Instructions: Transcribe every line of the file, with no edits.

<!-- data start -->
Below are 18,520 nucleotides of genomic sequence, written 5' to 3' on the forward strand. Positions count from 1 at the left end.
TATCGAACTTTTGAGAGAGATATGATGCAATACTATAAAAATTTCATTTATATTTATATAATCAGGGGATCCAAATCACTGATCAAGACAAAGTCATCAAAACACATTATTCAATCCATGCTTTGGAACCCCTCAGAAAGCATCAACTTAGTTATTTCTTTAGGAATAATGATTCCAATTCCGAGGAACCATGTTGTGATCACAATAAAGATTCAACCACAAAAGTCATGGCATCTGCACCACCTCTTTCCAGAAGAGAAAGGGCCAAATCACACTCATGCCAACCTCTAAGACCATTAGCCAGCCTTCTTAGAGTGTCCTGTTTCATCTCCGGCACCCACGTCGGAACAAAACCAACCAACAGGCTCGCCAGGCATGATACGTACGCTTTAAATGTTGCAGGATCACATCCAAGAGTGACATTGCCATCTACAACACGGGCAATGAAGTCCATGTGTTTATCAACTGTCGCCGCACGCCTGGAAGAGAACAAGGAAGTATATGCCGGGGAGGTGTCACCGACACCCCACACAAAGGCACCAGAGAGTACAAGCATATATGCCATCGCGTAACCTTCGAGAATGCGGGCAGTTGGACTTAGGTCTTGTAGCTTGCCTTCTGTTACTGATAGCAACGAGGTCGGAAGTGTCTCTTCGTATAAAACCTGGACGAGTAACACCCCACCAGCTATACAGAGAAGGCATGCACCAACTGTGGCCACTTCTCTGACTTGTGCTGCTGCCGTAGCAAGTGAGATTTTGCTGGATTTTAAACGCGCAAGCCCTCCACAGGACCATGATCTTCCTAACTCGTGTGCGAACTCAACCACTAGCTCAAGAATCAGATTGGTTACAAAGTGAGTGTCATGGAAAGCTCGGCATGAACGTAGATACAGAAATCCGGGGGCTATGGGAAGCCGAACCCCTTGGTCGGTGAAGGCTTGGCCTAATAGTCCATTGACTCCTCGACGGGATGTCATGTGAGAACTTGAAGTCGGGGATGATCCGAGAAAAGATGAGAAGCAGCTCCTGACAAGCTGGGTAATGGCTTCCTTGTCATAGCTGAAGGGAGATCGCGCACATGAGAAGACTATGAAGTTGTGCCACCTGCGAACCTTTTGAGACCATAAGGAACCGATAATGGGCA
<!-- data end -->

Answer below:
Below are 18,520 nucleotides of genomic sequence, written 5' to 3' on the forward strand. Positions count from 1 at the left end.
TATCGAACTTTTGAGAGAGATATGATGCAATACTATAAAAATTTCATTTATATTTATATAATCAGGGGATCCAAATCACTGATCAAGACAAAGTCATCAAAACACATTATTCAATCCATGCTTTGGAACCCCTCAGAAAGCATCAACTTAGTTATTTCTTTAGGAATAATGATTCCAATTCCGAGGAACCATGTTGTGATCACAATAAAGATTCAACCACAAAAGTCATGGCATCTGCACCACCTCTTTCCAGAAGAGAAAGGGCCAAATCACACTCATGCCAACCTCTAAGACCATTAGCCAGCCTTCTTAGAGTGTCCTGTTTCATCTCCGGCACCCACGTCGGAACAAAACCAACCAACAGGCTCGCCAGGCATGATACGTACGCTTTAAATGTTGCAGGATCACATCCAAGAGTGACATTGCCATCTACAACACGGGCAATGAAGTCCATGTGTTTATCAACTGTCGCCGCACGCCTGGAAGAGAACAAGGAAGTATATGCCGGGGAGGTGTCACCGACACCCCACACAAAGGCACCAGAGAGTACAAGCATATATGCCATCGCGTAACCTTCGAGAATGCGGGCAGTTGGACTTAGGTCTTGTAGCTTGCCTTCTGTTACTGATAGCAACGAGGTCGGAAGTGTCTCTTCGTATAAAACCTGGACGAGTAACACCCCACCAGCTATACAGAGAAGGCATGCACCAACTGTGGCCACTTCTCTGACTTGTGCTGCTGCCGTAGCAAGTGAGATTTTGCTGGATTTTAAACGCGCAAGCCCTCCACAGGACCATGATCTTCCTAACTCGTGTGCGAACTCAACCACTAGCTCAAGAATCAGATTGGTTACAAAGTGAGTGTCATGGAAAGCTCGGCATGAACGTAGATACAGAAATCCGGGGGCTATGGGAAGCCGAACCCCTTGGTCGGTGAAGGCTTGGCCTAATAGTCCATTGACTCCTCGACGGGATGTCATGTGAGAACTTGAAGTCGGGGATGATCCGAGAAAAGATGAGAAGCAGCTCCTGACAAGCTGGGTAATGGCTTCCTTGTCATAGCTGAAGGGAGATCGCGCACATGAGAAGACTATGAAGTTGTGCCACCTGCGAACCTTTTGAGACCATAAGGAACCGATAATGGGCA